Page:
KABUL -- An initial prisoner exchange between the insurgents and the Afghan government was an "important step" toward peace, said the US envoy who negotiated a deal with the Taliban said Monday (April 13).
The Taliban on April 12 released 20 Afghan security force prisoners, said the International Committee of the Red Cross. The move came after the government last week released hundreds of insurgent captives.
Kandahar Province Police Chief Tadeen Khan Achakzai, though, swiftly accused the Taliban of misrepresenting the nature of the 20 freed captives.
They were all civilians, he said.
"The individuals released by the Taliban in Kandahar under the process were not military personnel but all civilians," Achakzai tweeted April 13.
"The Taliban are not honest in the peace process, and they have held civilians whom they falsely identified as Afghan forces before," he said, adding that only one of the 20 had ever been in the security forces.
That prisoner was a police officer in 2009 briefly, said Achakzai.
"The release of prisoners is an important step in the peace process and the reduction of violence," US Special Representative for Afghanistan Reconciliation Zalmay Khalilzad said on Twitter.
"Both sides should accelerate efforts to meet targets specified in the US-Taliban agreement as soon as possible," he added, noting the exchange was more important than ever with prison populations threatened by coronavirus outbreaks.
Khalilzad and the Taliban signed a deal February 29 that paves the way for US and other foreign forces to leave Afghanistan in return for various commitments from the insurgents.
A deal beset by problems
The deal said the Afghan government would release 5,000 Taliban prisoners, while the insurgents would free 1,000 Afghan security force personnel.
While the exchange was supposed to have happened by March 10 to allow peace talks to begin between the Taliban and the Afghan government, the process has been beset with problems.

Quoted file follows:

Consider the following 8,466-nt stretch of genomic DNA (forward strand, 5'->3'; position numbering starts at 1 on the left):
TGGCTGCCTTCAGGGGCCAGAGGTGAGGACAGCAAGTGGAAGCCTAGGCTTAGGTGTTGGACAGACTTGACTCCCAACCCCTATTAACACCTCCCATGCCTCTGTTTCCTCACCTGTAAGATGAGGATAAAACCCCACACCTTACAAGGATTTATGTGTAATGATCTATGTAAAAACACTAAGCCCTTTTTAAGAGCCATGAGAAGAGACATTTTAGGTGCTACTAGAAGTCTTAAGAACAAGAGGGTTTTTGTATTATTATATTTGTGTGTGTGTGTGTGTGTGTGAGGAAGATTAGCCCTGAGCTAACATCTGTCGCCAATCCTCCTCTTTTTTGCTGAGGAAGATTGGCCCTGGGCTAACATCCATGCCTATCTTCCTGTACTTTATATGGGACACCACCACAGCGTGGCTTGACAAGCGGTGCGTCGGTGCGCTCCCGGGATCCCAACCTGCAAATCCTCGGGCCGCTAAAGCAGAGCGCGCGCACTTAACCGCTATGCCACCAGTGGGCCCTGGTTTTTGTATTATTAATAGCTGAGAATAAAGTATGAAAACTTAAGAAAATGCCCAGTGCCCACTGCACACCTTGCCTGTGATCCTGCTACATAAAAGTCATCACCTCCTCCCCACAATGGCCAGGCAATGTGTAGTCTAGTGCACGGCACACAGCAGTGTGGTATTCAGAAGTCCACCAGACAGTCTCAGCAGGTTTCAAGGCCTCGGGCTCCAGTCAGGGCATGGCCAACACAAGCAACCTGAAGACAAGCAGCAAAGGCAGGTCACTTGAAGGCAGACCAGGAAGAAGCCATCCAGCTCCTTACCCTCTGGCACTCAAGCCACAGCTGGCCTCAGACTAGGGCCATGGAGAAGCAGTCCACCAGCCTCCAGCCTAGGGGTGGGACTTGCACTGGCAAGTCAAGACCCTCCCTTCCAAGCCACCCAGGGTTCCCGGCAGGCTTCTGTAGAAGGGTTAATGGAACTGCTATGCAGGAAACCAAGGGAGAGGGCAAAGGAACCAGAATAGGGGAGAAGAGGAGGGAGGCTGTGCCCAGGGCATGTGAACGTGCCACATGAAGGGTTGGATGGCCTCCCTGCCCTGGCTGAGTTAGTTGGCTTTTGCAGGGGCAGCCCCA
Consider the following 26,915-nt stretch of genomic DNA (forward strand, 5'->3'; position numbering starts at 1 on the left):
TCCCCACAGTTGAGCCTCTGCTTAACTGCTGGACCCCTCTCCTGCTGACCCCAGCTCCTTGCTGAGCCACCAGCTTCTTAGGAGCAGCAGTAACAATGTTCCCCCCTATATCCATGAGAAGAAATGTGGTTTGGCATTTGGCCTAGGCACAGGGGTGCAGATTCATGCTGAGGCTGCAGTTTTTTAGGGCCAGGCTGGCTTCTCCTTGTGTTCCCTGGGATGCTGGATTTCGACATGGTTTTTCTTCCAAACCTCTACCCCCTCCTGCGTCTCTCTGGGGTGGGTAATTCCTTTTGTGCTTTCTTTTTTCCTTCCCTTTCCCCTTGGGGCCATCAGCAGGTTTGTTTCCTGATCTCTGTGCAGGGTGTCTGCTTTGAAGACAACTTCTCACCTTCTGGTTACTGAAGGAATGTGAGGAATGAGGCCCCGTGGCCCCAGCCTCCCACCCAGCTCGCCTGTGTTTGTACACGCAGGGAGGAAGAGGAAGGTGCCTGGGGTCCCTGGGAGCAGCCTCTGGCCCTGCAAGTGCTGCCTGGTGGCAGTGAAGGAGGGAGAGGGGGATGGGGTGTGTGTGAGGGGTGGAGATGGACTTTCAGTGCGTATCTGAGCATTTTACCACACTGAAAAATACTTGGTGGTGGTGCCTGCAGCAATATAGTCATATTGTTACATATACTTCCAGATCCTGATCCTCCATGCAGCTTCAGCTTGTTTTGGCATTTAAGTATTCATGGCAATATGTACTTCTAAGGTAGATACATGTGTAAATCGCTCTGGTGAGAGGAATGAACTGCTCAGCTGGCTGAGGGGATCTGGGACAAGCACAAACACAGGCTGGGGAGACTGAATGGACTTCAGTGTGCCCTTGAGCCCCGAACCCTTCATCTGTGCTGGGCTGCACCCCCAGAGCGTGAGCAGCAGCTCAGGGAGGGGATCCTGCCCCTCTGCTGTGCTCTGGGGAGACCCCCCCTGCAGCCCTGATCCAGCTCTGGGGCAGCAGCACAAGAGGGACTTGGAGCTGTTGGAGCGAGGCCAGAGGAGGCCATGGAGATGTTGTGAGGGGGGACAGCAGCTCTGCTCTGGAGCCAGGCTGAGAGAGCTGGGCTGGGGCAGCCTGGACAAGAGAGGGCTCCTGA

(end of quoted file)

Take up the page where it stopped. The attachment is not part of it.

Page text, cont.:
A small Taliban team met with the government to discuss a comprehensive prisoner swap last week but walked out of talks after officials began releasing prisoners only gradually.
On April 12, the Taliban told AFP that their decision to release a group of prisoners was "a goodwill step ... to accelerate the prisoner exchange process".
Kabul says it has now released 300 low-risk Taliban prisoners, who have pledged not to return to the fight and are being let go based on various factors including their health, age and length of remaining sentence.
Among those freed was Shams-ul-Rahman, 26, from Bagram District in Parwan Province.
Rahman said he was released from Bagram prison on April 8 after having served more than five years, during which time he was locked up alongside "Islamic State of Iraq and Syria" (ISIS) fighters and drug dealers.
"The prison officials gave us new clothes, and we were released with 99 other inmates and given 5,000 AFN ($65) in cash," Rahman told AFP.
"The last 19 years of war have shown that nobody will be victorious through war," he said.
"All Afghans must live in unity and peace, and the bloodshed must end. We have given a lot of sacrifices," he added.
Reduction in violence
Meanwhile, the commander of US and NATO forces in Afghanistan met with Taliban leaders to discuss a reduction in violence, officials said April 11.
US Gen. Scott Miller held discussions with the group in Doha the night of April 10, US forces spokesman Sonny Leggett said.
"Gen. Miller met with Taliban leadership last night as part of the military channel established in the agreement. The meeting was about the need to reduce the violence," he said.
The meeting was about the "implementation of the agreement as well as its violations, particularly attacks and night raids in non-combat areas", said Taliban spokesman Suhail Shaheen.
At least 30 civilians were killed in one week in Taliban attacks across nine provinces, Faisal, the National Security Council spokesman, tweeted Sunday.
"Majority of these civilians were killed by roadside IEDs. Taliban need to ceasefire for civilians to be unharmed and for peace to be advanced," he said.